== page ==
What is your most triumphant moment so far? ***image3***
In terms of design my most triumphant moment was being able to illustrate for Active's direct marketing campaign and Brandraphica's communication platform. I love to illustrate and having the opportunity to incorporate that into my design is really cool. Especially when you see the finished print work stacked up high and ready to go. You feel like saying to anyone nearby ' I drew that!'. In terms of business, then I would say I've yet to have a truly triumphant moment, but when I eventually get into Creative Review then I'll open the champagne.
Looking back on your freelancing career now, is there anything that you would do differently?
Oh definitely... having to wear all the hats, especially the ones you're not so good at can be really time consuming and very frustrating if it goes wrong. I used to do my own accounts but was never very good at it so I have an accountant now which saves me so much time I wonder why I didn't do it much earlier. I also think I would have been more confident than I was in certain situations. As a freelancer you don't get the encouragement that you might in a studio, or someone to bounce ideas off and challenge what you're doing in the same way so you have to find your own confidence in yourself and your work.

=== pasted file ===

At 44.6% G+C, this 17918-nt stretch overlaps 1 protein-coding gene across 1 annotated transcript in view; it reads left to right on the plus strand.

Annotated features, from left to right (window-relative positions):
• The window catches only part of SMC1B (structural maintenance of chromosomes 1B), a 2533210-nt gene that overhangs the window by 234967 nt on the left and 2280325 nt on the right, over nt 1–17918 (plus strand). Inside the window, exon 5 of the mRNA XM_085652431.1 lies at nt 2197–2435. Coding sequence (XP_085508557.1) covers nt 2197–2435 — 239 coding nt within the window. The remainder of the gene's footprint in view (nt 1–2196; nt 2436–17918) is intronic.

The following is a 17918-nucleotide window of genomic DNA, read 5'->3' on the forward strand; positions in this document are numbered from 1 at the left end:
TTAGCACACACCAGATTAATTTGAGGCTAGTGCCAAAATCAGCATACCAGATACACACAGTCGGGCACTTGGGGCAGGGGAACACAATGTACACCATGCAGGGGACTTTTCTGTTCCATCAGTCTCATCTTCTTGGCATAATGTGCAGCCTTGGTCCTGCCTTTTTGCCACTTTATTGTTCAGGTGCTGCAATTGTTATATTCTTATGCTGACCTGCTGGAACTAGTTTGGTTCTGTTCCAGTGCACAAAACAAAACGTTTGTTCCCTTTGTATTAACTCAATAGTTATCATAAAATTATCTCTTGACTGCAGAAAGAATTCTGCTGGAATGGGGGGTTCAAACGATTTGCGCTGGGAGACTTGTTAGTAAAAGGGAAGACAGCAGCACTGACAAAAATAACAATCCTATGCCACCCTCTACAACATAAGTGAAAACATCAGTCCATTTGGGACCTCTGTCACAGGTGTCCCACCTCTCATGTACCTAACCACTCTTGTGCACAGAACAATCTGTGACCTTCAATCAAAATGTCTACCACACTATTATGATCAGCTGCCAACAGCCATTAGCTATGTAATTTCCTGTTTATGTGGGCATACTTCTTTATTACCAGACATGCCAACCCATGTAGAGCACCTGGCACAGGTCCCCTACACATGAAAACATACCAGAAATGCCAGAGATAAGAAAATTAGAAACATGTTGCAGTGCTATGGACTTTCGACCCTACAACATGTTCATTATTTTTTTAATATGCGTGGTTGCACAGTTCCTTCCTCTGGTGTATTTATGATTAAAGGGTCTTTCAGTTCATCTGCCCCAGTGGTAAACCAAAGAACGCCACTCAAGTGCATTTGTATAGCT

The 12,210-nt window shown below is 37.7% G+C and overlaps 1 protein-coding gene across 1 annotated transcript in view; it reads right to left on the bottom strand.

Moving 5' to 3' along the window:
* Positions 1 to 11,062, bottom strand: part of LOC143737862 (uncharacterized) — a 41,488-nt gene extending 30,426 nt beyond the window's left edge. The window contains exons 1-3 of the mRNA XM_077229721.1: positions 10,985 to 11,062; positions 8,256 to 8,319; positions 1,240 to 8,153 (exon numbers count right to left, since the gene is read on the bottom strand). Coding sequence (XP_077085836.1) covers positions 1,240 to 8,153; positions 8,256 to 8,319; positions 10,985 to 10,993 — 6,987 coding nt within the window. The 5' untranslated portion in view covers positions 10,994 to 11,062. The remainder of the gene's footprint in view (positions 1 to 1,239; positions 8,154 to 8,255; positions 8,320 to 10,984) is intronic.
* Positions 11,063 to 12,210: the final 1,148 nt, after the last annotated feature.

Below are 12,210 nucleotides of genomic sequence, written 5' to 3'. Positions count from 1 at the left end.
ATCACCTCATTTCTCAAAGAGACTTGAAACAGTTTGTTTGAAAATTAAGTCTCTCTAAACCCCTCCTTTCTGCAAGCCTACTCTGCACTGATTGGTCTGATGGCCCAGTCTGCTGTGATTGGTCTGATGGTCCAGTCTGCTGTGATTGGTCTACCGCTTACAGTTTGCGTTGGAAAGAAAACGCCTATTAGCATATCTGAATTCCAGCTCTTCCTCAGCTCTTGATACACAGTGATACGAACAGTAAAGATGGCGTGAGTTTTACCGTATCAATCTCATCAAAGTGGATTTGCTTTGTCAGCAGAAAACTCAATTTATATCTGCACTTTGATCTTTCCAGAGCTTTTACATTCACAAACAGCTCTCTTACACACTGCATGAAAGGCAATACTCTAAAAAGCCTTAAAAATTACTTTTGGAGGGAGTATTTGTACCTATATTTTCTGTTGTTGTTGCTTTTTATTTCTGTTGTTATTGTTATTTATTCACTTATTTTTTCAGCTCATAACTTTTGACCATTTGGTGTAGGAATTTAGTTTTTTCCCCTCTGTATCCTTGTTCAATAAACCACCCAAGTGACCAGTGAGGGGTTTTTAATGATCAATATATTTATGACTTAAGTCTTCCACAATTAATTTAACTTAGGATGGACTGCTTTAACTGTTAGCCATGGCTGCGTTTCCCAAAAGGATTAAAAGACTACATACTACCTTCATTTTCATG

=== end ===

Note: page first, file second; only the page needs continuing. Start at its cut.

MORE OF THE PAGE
What things do you find personally rewarding and satisfying as a freelancer? What have been the rewards, risks, and trade-offs?
Flexibility and creative control. Being able to evolve my working week around other aspects of life, like my family for example, is a huge bonus. Sometimes of course it means you work longer hours or the occasional all-nigther but on the whole it's more balanced. I also love being able to listen to the music that inspires me too, Boards of Canada, Aphex Twin and Goldfrapp can really get me in the mood. The trade off for me is not being able to work with big brand names directly as they usually require a larger agency or studio to fulfill their requirements.
What have you been working on recently?
I've been working on a couple of identities which are still in progress, one for an image consultant and the other for a networking group.
To contact Stuart, or to see more of his work, go to his Freelance Alliance profile here.
6th July 2010